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Revised Bicycle Plan Allows Greater Access to National Parks

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More bicycles on trails in National Parks?
July 08, 2012 12:46PM
July 6, 2012, 4:29 pm
Making Way for More Bikes in National Parks

... This year Congress intervened to permit stock packing on national parklands in the Sierra after a court ruled in a lawsuit filed by the High Sierra Hikers that the current system for permitting stock violated the Wilderness Act.

Now bicycles are becoming part of the whose-trail-is-it debate. On Friday, the National Park Service published a final regulation in the Federal Register giving individual park superintendents the power to allow bicycles on existing or new roads and pathways.

The service’s stated aim is to promote a healthy way to explore park areas where motor vehicles are not allowed. As the rule in the Federal Register noted, bicyclists already use “trails, fire roads, abandoned railroad right-of-ways and canal towpaths.”

The Park Service said the new rule would expand bicycle access “while preserving the service’s responsibility to prohibit bikes in wilderness and other areas where they would have significant impact on the environment or visitor safety.”

The practical impact of the rule is to streamline the process of opening roads and trails to bicycles and to localize the decision-making, which had previously been handled by national officials and posed significant administrative hurdles to those seeking a change.

avatar Revised Bicycle Plan Allows Greater Access to National Parks
July 08, 2012 07:03PM
Washington, DC – The National Park Service (NPS) announced today it will expand bicycle access in parks nationwide while preserving the Service’s responsibility to prohibit bikes in wilderness and other areas where they would have significant impact on the environment or visitor safety.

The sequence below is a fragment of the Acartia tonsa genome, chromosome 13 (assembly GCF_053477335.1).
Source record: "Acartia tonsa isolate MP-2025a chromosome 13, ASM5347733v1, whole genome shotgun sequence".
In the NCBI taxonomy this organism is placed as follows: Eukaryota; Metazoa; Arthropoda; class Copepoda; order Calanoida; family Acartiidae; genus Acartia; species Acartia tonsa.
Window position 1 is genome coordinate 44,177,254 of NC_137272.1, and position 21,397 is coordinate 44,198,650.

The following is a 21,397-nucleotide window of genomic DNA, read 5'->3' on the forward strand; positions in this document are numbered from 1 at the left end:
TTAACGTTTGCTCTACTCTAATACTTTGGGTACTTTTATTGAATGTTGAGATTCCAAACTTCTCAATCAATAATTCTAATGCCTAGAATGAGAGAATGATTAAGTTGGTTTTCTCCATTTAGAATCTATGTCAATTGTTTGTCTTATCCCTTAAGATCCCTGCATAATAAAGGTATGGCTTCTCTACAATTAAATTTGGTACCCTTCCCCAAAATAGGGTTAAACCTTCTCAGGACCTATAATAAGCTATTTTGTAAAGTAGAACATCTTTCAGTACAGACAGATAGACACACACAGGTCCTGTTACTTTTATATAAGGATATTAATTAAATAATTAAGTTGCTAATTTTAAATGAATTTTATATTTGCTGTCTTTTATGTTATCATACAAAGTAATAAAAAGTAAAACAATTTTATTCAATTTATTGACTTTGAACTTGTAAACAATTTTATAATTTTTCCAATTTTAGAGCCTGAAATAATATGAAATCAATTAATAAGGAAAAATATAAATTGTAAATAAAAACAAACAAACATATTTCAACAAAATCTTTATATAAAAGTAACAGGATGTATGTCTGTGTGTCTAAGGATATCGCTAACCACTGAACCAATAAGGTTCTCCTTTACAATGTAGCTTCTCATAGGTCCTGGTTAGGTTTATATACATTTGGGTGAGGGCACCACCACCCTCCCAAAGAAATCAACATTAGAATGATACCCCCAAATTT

“Bikes are a great way to exercise, get healthy, and experience the great outdoors,” said National Park Service Director Jonathan B. Jarvis. “This new rule gives park superintendents greater flexibility to determine where bikes can be allowed in a park and additional authority to shut areas where cycling is jeopardizing visitors or park resources.”

The rule, available online at: http://www.ofr.gov/inspection.aspx#reg_N, gives park superintendents the authority to allow bicycles on roads that are closed to the motoring public – like fire roads and roads used by park maintenance vehicles. Bikes are already allowed on park roads that are open to vehicles.

This rule moves National Park Service decision making about where bike use is appropriate from a regulatory to a planning process, while retaining rigorous environmental compliance requirements and mandatory public comment on proposals to open existing or new trails to bikes.

New trails outside of developed areas will continue to require a park-specific special regulation approved by the director of the National Park Service.

The National Park Service will continue to prohibit bicycle use in eligible, study, proposed, recommended, and designated wilderness areas.

The final rule, 36 CFR § 4.30, will be published in the Federal Register on July 6 and will go into effect 30 days later.
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